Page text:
It’s hard for any child when a step-parent and step-siblings are introduced into the picture. Cinderella is no exception there, but she attempts, at least, to make the best of her circumstances.
When her father is no longer there to protect her, her home life becomes unbearable, if not for the mice who become her friends.
Banished to the attic and made to wait on her remaining horrible step-family hand-and-foot would be dreadful without the strength her parents instilled in her and her creature companions.
Now I was unaware enough not to have realized, until watching this time, that Cinderella got her name not by any accident.
There’s a really well-done scene where Ella is caught having slept by the fire to keep warm. Her step-sisters call her Cinder-Ella, after cinders from the hearth.
After suffering an extended period of torment and ridicule from the only “family” she’s got left, she retreats into the forrest, on a horse, to get away for a little while.
She comes across a stranger in the woods, teaches him about the value and respect for all living things, and an instant connection is formed between her and this mysterious Kit the so-called Apprentice.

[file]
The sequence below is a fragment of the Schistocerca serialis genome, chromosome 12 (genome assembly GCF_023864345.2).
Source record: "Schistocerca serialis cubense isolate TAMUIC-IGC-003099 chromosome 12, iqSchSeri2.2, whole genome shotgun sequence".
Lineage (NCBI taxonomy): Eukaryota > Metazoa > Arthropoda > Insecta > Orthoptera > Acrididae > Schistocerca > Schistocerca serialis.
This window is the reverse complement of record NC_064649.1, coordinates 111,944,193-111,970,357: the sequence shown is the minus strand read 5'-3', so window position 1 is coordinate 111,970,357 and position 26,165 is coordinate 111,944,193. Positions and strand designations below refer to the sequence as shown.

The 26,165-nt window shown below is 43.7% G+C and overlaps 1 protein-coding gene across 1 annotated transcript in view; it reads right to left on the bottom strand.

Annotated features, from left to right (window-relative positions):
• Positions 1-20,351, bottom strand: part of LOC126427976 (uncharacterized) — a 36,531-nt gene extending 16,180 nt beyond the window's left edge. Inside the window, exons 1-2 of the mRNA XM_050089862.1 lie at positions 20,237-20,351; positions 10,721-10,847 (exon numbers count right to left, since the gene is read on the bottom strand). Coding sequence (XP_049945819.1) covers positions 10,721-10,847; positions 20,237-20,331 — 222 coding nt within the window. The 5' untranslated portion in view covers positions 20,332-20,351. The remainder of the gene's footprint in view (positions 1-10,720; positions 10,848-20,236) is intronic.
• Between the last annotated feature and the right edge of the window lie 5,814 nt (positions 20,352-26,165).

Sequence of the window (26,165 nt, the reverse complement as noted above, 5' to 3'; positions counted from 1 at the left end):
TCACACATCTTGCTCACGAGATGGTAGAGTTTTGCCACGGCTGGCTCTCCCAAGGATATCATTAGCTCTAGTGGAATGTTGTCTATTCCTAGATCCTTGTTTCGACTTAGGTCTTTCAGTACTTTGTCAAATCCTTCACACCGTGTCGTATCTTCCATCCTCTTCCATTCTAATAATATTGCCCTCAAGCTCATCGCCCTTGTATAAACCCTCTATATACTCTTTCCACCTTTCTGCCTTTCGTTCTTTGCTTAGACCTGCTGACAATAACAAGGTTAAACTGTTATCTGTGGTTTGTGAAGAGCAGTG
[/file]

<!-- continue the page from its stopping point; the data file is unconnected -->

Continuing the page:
She leaves a lasting impression. They both disguise their true identities, for different reasons.
Will they ever meet again? Of course they will.
There are procedures to follow as a prince when searching for one’s future bride, but Kit isn’t about to let that get in the way, stop him from seeing the captivating girl on the horse, from the woods again.
A royal ball is announced and Ella’s hopes are soon dashed, when her step-mother forbids her from going and posing any competition for her own two daughters, in the hopes that one of them might be chosen by a prince, for a life of luxury and wealth.
All this time, an all-knowing narrator has been explaining what we’ve been watching on screen and I like this element, also used in last year’s Maleficent.
I loved the British feel of this film and it’s splendid acting from all the cast.
I must say that my favourite of them all is Helena Bonham Carter, who is both narrator and Fairy Godmother. She brings a feeling of magic and wonder to this film that I couldn’t get enough of.
Helena Bonham Carter Talks Cinderella
After myself only seeing her as the supremely evil Bellatrix Lestrange in the Harry Potter series of films, it was sweet to see her as the ultimate embodiment of goodness and generosity here.